5. Staff safety and wellness: While health systems are continuing to mitigate ongoing PPE supply shortages, they face another threat to their workforce: physician and nurse burnout.

    Examples: One health system launched a behavioral health module for employees and after just a few weeks, 1,000+ people were on the platform with sessions lasting three hours on average. Another health system is focusing on physical safety for doctors treating COVID-19 patients. They created a large plexiglass box to step inside of while performing routine tasks in patient rooms.

  6. Rising concern for vulnerable patients and chronic care management: Chronic disease management and behavioral health took a backseat during the COVID-19 surge as health systems faced maximum capacity and advised high-risk patients to avoid hospitals. Many patients experienced care disruption and high acuity patients may now have escalating needs. Health risks are also rising for elders, people with comorbidities, and homeless or underhoused people. Pregnant women are also at risk; one health system reported that 15% of women admitted for delivery tested positive for the coronavirus, but most showed no symptoms upon admission.

    Examples: Within three days, one health system converted an old building into a respite for homeless patients who tested positive for COVID-19. Another system continues to add virtual visits and e-visit services for non-COVID-19 patient care, including behavioral health for adults and pediatric patients.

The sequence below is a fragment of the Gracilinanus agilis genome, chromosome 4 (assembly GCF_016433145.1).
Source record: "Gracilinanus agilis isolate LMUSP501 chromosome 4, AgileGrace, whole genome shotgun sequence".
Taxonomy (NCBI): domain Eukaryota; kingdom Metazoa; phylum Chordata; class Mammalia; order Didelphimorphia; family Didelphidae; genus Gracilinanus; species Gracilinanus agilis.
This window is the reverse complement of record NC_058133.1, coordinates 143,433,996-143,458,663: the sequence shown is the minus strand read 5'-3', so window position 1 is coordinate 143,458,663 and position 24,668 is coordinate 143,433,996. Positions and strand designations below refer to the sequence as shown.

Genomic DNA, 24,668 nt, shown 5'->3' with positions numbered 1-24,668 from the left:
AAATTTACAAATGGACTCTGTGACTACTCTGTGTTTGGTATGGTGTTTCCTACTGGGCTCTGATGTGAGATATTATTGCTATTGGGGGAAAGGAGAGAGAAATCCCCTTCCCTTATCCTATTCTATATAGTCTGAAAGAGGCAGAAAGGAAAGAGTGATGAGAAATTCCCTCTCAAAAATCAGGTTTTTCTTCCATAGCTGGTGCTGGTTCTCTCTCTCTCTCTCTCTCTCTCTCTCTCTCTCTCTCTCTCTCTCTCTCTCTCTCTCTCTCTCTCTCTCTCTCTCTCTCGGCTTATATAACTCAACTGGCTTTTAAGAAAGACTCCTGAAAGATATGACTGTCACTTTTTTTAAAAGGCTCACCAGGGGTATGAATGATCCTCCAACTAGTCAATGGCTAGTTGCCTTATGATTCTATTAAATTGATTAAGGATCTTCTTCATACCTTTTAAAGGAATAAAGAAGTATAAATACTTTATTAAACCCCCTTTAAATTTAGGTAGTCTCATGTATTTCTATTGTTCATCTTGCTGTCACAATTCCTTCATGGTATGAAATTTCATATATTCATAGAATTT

7. Communications that rebuild confidence: Health systems are resuming appointments and non-emergent healthcare operations, but patients may not get the care they need if they’re avoiding the hospital out of fear. One surgery center reported that only 10% of patients agreed to reschedule a deferred surgery during phone follow-ups. Systems are encouraging patients to receive care by sharing information on safety protocols like new appointment policies and access to virtual care. They’re also using text/chat tools and third party solutions to reach patients at home to provide updates, information access, and office hours.

    Examples: One health system is encouraging patients to use telemedicine to mitigate the fear of coming in for physical appointments. Another system is actively working to offer patients real-time text updates on pre-scheduled appointment status to reduce the time patients sit in a waiting room.

  8. New role of command centers: Command centers vary in application, from remote monitoring command centers to incident command centers. They are shifting in response to COVID-19 and in some instances will be running in parallel to operations teams to develop considerations for “new normal” operations.

    Examples: One health system reports that its command center is driving innovation and solutions, rapid decision making, and collecting useful data for predictive analytics. Another health system’s command center has run a playbook established from a previous crisis (hurricane preparation) to respond more effectively to COVID-19. Another is using its command center to remotely monitor and measure COVID-19 patients and their key metrics, including respiratory rate, pulse-oximetry, and temperature